You can now find ALL of my books, including Love Story and Pay It Forward, at Lizzy Lu Custom Wreaths in New Haven, Mo. AND they’re all signed! New Haven, Detmold, Berger, Hermann and Washington are all inspirations for most of the settings in my novels. So, if you’re in the area, make your way downtown to the place my very first story began! And while you’re there, check out the store and snag some other really cool local finds you can only get in New Haven, Mo.! ♥ Laura
Hey, guys! You can now get a selection of my books at Lizzy Lu Custom Wreaths in New Haven, Mo. AND they’re all signed! New Haven, Detmold, Berger, Hermann and Washington are all inspirations for most of the settings in my novels. So, if you’re in the area, make your way downtown to the place my very first story began! And while you’re there, check out the store and snag some other really cool local finds you can only get in New Haven, Mo.!
Have you read all eight of my novels?! They all take place in small towns and involve characters that will probably remind you of the people you know or used to know! If you haven't read any OR all of them, I've put together a cheat sheet below to help you choose where to begin! They're in order of how I wrote them, starting in 2012, but you can read them in ANY order. And the best part, they're suitable for all ages! But if you get to the end, and you're still not quite sure where to start, I recommend The Life We Almost Had! Find them all on Amazon! Happy reading! ♥ Laura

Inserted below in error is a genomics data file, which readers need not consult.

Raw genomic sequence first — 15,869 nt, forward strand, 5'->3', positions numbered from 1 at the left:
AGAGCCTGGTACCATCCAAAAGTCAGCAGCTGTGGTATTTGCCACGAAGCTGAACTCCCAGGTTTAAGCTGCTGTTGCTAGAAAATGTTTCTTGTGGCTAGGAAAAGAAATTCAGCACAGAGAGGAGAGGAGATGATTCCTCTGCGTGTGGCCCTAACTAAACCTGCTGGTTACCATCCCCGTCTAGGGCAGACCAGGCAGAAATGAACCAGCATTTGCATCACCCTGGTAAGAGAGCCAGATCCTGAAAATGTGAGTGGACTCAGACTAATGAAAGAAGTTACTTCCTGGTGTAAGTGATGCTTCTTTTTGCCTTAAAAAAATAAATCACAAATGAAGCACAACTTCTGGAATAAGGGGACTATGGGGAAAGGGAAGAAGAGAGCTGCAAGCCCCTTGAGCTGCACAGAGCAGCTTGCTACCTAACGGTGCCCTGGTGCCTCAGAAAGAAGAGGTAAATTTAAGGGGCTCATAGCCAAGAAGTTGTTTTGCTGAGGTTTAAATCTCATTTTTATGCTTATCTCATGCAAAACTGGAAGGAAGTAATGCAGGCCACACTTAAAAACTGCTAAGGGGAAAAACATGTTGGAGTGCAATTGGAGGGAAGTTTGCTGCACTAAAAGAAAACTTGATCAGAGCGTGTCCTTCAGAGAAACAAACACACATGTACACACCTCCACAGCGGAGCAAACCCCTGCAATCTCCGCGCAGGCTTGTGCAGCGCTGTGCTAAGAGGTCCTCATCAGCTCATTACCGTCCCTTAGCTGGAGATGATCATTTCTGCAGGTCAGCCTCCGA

"One of the most beautiful love stories I have ever read." -Jelena's Book Blog
"I have never met a more swoon-worthy character than Will Stephens."
For All You Have Left
"It takes you back to the innocence and joy of falling in love." -She Reads New Adult
By Way of Accident
"A classic, all-American, enchanting love story." -Southern Belle Book Blog
When Cicadas Cry
"Miller brings the small-town rumor mill to life." -Kathy Reads Fiction
A Bird on a Windowsill
"Captures the true essence of friendship and falling in love."
The Life We Almost Had
"The book that feeds my need for the perfect romance." -The Bookie Rookie
"Heart-breakingly beautiful." -Jenn and Books
"This one took a turn I didn't see coming." -Cyndy, Goodreads
Find them all on Amazon!
A while ago, I wrote a little piece on my return trip to Berger, Missouri, where I spent the first ten years of my life. It had been twenty years since I really stopped to take a look at how the town had changed.
I set out on a walk down Market (Hwy. B), with my camera in hand. And I was quickly reminded of how much time had passed when a man standing near the old Woodshed stopped and shouted across the street: Where are you from?
It was in that moment that I realized: Either he or I had changed. Because in a town of 200 people, that's just not a question that gets asked much.
My response, of course, was: Here.